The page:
Laetrile: Is It Really the Pits?
A potentially deadly, purported cancer cure dismissed as ineffective by the scientific community two decades ago, laetrile continues to attract the attention of some despairing patients as well as regulatory authorities.
Cancer experts and health-fraud watchdogs are concerned about the risks of taking this substance and patients being duped. There is little or no evidence in support of laetrile's proposed anti-cancer properties, and considerable evidence of its dangers. Even so, glowing testimonials fill supporters' Web sites.
"The primary risk of using any unproven treatment for cancer is the patient forgoes traditional treatment that could help them," says oncologist Clarence Brown, MD. He is president/CEO of the M.D. Anderson Cancer Center Orlando (Florida). "Secondly, they may be taking something that's harmful to them. It could interact with other medications. Or they could have a bad reaction. And they're spending, often times, big dollars to take a treatment that has absolutely no benefit."
What Is Laetrile?
Laetrile is a pure form of the chemical amygdalin. This compound occurs naturally in many fruit pits and nuts. French chemists first identified it in 1830. They found that when amygdalin breaks down, it produces the poison cyanide.
Vitamin B17 and apricot kernels are other names for laetrile. It is not a vitamin. Some advocates believe cancer results from a vitamin deficiency that laetrile can presumably correct. Opponents think the term was coined to avoid federal drug safety and efficacy requirements.
Theories on Laetrile
During the 1800s, doctors tried using amygdalin to treat cancer. It proved too toxic. In the 1950s, a semi-synthetic form, called laetrile, was produced and promoted as a cancer cure. Several theories exist about its anticancer action. In addition to the "vitamin" theory, some supporters believe an enzyme found primarily in cancer cells, but lacking in healthy cells, breaks down amygdalin. The amygdalin is broken down to cyanide, which then kills the cancer.
"Every cancer cell has a prodigious quantity of beta-glucosidase, or the unlocking enzyme," says G. Edward Griffin, who maintains that laetrile works. He wrote World Without Cancer: The Story of Vitamin B17 . He adds, "It's a beautiful mechanism of nature that couldn't have been accidental."
None of these theories has held up well under scientific scrutiny.
Laetrile gained notoriety during the 1970s, a time when doctors had fewer effective cancer treatments in their arsenal. Chemotherapy side effects were hard to control. Patients began looking for other options. More than 70,000 Americans had tried laetrile by 1978. That year, the National Cancer Institute (NCI) reviewed cases submitted by doctors touting its benefits. Only two of 67 patients had a complete response. Tumors got smaller in four others.
The NCI then sponsored research to evaluate laetrile. Two of the six patients in the first study died of cyanide poisoning after eating almonds. During the second study, patients received an infusion of amygdalin, followed by laetrile pills. Some patients reported feeling better while taking the drug. But cancer progressed in all 175 patients by the end of treatment. The agency decided not to investigate further. The American Cancer Society concluded laetrile had no role in cancer care.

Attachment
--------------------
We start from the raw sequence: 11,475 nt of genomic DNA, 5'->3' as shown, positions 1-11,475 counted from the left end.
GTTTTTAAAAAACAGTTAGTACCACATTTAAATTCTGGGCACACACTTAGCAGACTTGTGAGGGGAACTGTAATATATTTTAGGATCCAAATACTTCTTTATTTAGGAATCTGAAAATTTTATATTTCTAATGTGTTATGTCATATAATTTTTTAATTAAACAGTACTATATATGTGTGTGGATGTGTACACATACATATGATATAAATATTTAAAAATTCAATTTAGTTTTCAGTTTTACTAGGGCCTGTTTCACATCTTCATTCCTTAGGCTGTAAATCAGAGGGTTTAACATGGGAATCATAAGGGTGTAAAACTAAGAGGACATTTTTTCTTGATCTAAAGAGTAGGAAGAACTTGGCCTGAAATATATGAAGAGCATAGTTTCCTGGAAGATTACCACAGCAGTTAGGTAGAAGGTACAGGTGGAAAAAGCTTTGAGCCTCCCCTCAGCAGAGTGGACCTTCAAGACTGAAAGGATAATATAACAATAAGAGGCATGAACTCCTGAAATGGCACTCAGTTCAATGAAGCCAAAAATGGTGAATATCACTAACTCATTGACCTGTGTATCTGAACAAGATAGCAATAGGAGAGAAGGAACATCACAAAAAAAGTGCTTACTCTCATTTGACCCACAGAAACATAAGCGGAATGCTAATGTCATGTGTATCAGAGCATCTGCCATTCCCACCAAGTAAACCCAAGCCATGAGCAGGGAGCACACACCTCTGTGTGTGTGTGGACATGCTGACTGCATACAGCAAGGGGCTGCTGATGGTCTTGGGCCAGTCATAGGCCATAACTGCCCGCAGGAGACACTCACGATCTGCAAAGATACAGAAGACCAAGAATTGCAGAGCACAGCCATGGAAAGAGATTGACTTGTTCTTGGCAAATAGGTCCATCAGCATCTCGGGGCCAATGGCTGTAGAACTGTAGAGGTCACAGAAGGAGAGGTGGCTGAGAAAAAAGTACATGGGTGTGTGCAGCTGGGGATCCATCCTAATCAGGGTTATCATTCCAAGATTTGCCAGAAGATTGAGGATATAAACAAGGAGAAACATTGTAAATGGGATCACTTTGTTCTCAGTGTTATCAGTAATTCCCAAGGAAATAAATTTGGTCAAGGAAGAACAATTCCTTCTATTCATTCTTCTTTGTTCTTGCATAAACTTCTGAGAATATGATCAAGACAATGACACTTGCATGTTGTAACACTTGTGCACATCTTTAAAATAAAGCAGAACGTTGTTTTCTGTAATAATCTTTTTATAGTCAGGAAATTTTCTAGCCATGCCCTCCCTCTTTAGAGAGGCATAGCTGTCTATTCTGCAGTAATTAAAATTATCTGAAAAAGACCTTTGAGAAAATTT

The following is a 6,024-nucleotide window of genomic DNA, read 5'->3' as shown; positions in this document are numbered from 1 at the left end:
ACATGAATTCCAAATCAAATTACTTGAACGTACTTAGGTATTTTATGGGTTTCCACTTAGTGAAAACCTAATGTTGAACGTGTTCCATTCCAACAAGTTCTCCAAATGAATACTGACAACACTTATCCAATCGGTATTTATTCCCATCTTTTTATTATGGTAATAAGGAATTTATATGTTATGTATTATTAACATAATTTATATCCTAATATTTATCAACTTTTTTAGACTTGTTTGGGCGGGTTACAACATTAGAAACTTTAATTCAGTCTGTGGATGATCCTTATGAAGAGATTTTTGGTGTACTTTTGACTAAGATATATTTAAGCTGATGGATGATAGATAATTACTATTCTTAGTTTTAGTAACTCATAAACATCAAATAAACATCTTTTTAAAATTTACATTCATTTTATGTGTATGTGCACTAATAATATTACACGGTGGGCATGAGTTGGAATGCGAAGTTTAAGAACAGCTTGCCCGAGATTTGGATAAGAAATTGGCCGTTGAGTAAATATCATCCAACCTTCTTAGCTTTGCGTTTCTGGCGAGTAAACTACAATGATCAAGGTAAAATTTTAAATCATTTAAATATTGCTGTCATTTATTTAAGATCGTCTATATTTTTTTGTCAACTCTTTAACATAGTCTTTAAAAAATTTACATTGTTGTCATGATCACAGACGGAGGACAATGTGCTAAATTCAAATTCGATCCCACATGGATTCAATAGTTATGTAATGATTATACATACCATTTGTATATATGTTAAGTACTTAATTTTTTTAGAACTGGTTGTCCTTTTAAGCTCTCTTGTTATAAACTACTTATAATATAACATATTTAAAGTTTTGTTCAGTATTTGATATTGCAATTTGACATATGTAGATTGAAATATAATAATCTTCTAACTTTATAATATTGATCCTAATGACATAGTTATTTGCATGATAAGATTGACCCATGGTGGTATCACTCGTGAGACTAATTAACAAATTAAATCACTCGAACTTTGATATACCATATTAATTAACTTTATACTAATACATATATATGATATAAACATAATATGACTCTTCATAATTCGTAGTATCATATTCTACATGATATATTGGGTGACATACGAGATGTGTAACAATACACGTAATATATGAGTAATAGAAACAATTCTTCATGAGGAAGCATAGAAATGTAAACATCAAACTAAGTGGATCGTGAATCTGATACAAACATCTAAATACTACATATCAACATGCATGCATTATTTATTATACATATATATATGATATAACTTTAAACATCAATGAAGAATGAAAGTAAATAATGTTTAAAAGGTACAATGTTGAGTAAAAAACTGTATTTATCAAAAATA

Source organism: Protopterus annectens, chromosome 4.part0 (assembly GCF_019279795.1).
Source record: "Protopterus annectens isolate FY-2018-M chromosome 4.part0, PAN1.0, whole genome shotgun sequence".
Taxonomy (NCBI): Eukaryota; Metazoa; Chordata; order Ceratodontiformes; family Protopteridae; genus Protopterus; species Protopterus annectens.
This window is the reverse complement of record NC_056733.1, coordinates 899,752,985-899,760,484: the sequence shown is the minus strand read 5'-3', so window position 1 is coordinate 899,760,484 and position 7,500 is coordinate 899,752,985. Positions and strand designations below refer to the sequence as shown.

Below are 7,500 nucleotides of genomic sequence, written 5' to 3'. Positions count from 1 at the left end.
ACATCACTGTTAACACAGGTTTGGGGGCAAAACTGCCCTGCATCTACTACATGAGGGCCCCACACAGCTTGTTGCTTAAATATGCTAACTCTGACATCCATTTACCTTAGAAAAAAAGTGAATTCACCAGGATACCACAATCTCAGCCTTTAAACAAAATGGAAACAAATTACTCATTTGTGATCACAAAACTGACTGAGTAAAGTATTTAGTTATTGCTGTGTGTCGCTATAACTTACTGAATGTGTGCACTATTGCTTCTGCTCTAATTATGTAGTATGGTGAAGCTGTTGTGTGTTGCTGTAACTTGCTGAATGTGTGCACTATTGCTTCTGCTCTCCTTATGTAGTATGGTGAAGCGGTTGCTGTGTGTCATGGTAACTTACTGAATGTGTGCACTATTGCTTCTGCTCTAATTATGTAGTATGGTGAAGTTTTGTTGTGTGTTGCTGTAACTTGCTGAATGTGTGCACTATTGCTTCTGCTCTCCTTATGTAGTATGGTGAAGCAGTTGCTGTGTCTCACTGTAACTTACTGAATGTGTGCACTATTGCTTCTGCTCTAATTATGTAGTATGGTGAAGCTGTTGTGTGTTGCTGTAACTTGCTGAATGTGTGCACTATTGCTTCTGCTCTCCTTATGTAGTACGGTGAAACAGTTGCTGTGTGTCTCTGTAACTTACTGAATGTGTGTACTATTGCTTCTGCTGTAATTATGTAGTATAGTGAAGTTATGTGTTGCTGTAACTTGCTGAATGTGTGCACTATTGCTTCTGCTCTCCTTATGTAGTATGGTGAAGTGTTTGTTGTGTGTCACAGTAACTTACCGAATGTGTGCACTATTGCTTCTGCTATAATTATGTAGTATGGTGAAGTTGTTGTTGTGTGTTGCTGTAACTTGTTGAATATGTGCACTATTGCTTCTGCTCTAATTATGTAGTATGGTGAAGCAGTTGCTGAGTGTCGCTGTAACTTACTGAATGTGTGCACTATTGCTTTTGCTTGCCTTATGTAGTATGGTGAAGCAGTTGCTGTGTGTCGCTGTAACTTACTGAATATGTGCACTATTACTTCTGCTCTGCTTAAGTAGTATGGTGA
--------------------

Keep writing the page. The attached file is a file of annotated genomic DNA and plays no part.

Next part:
Current Use of Laetrile
The U.S. Food and Drug Administration (FDA) has not approved the use of laetrile and has taken action against U.S. companies to halt Internet laetrile sales. It is illegal to bring it into the country for personal use.
"This product has not been found to be safe and effective, so they're in violation of U.S. drug laws," says FDA spokesperson Susan Cruzan, of organizations that sell laetrile.
Mexican doctors still give laetrile to patients, despite the lack of scientific evidence. Oasis of Hope Hospital spokesman Alex Phillips said his Tijuana facility has treated 100,000 patients with laetrile during the past 38 years. He says, "It's not a magic bullet, but it seems to help many people."
Patients initially receive laetrile through a vein. Then they take laetrile tablets—sometimes for the rest of their lives.
Adverse reactions to laetrile are similar to those that occur with cyanide poisoning. Eating raw almonds or some fruits and vegetables when taking laetrile increases the risk of having an adverse reaction. Side effects tend to be more severe when laetrile is ingested, and some patients have died from laetrile treatment.
Adverse effects of laetrile include:
- Bluish skin color
- Droopy eyelids
- Trouble walking
Many cancer patients want to try alternative therapies. Talk with your doctor if you are considering laetrile or other therapies. Herbal remedies can interfere with drugs ordered by your doctor.
"Some people choose to go the alternative route. Other people do both," Dr. Brown concludes. "Openly discuss with your doctor the value or lack thereof of these treatments. Don't be afraid to tell us."
American Cancer Society
Food and Drug Administration
National Cancer Institute: CancerNet
Canadian Cancer Society
Laetrile. American Cancer Society website. Available at: http://www.cancer.org/docroot/ETO/content/ETO_5_3x_Laetrile.asp. Accessed February 18, 2008.
Laetrile/Amygdalin (PDQ®). National Cancer Insitute website. Available at: http://www.cancer.gov/cancertopics/pdq/cam/laetrile/HealthProfessional/page2. Accessed February 18, 2008.
Last reviewed November 2009 by ]]>Brian Randall, MD]]>
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